Stem Cell Controversy: Why Are Stem Cells Controversial?

The stem cell controversy rages on irrespective of the success of stem cell therapy in many fields of medicine. Many wonder why stem cells are so controversial, why others wonder why they are still allowed to be used in medical research.  It is a very emotive topic, and one in which both sides of the argument often use their hearts before their heads when they publish their views.

What is the truth of stem cell research?  Is it useful in treating specific ailments, or is it no more than a modern form of alchemy that claims to cure the incurable? We shall not be able to answer that question here, but we shall present both sides of the argument so that you can take your own stance based upon facts rather than myths or unfounded claims.

Stem Cell Research Controversy:  The Arguments Against

The arguments against the use of stem cells are largely moral ones, particularly in the use of embryonic cells.  Many, such as the Pro-Life movement, claim that an embryo is a living human being, and that using such cells in medical research, or in treating other human beings, is immoral. There are also religious arguments with respect to the sanctity of living human beings.

Many believe that an embryo should be permitted dignity in death, and not be used in any type of research, even if that research is for the benefit of other people. Others feel that if stem cell therapy is universally approved, then embryos could be created for the sole reason of providing stem cells, and that money might change hands between medical establishments and women in dire financial situations.

Some religious bodies regard a single cell division, and even the of fertilization, to form human life.  They also tend to ignore the fact that many embryos of around 75-250 cells, known as blastocytes, are excess to IVF programs and would normally be destroyed.  Many claim that it is better to do that than use them to save other human beings. Others claim that destroying an embryo is a crime – so what should be done with them?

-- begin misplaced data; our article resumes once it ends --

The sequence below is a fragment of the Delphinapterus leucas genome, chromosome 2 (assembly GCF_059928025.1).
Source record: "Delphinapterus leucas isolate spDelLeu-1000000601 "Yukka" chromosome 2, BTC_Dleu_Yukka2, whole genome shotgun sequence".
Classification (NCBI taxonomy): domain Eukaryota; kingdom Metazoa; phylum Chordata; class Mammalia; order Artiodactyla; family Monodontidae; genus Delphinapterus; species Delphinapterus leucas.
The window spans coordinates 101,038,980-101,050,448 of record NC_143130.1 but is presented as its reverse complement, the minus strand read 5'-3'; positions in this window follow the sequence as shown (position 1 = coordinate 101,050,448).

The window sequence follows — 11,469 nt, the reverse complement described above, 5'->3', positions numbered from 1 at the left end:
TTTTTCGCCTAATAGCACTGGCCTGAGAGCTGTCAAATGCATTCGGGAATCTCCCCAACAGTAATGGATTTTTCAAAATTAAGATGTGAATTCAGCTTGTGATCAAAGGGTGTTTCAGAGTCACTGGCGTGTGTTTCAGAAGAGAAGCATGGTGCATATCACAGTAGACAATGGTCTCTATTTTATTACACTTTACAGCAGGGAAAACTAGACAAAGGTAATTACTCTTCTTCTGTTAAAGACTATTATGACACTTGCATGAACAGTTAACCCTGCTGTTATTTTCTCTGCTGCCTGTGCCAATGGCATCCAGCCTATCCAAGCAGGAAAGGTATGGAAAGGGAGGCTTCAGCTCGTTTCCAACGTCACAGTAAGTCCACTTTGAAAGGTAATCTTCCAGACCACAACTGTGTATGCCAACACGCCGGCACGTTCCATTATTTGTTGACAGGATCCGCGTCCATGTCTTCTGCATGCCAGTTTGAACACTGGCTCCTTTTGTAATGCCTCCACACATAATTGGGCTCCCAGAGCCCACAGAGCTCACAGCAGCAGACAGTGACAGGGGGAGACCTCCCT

Stem Cell Research Debate: The Arguments For

The proponents of stem cell therapy claim that an embryo in the form of a blastocyte comprising less than 500 cells is not a human being. It does not resemble an embryo as most people regard one, and none of the cells are differentiated or have a specific purpose.  There are no leg cells, heart cells or brain cells yet, so they argue that it is not a human being.

Another argument made is that the ‘embryos’ that would be used are left-overs from IVF treatment, and would otherwise have been destroyed.  Would they not, therefore, be better used to save human life than be incinerated?  It is a strong argument that has yet to be answered by those campaigning against their use. As far back as 2003 it was stated that 400,000 such embryos were being stored in the USA. [1]

The Religious Viewpoint on Stem Cell Treatment

The Christian churches generally do not support the use of embryonic stem cells for treatment of disease, even the use of blastocytes, although the Catholic Church and most others support stem cell research involving cord or adult stem cells. The Mormons have not expressed a view one way or the other in the stem cell research debate.

The Jewish view is the any stem cells that have not been implanted in the womb can be used, and Islam scholars generally take the view that under the Qur’an, stem cell research can be carried out [2].

The Future Argument

Currently, most western governments permit the use of embryonic stem cells for research but not for use in treatment. However, since viable undifferentiated cells can be obtained from bone marrow and the umbilical cord, the argument might shortly become an academic one. Successful undifferentiated and pluripotent stem cells have been prepared from blood tissue, fat cells an some skin cells, and in many cases even cells that are partially differentiated can be employed in stem cell treatment for certain conditions. These are now more commonly used than ‘embryonic’ blastocytes

The stem cell controversy still rages, but few researchers doubt that this type of treatment will become commonplace over the next few years, and that certain illnesses and conditions may shortly become a thing of the past. For now, however, the source of stem cells used in research and treatment will remain the subject of much discussion and also subject to close scrutiny.


1.  Weiss, Rick. (May 8, 2003) “400,000 Human Embryos Frozen in U.S.,” Washington Post.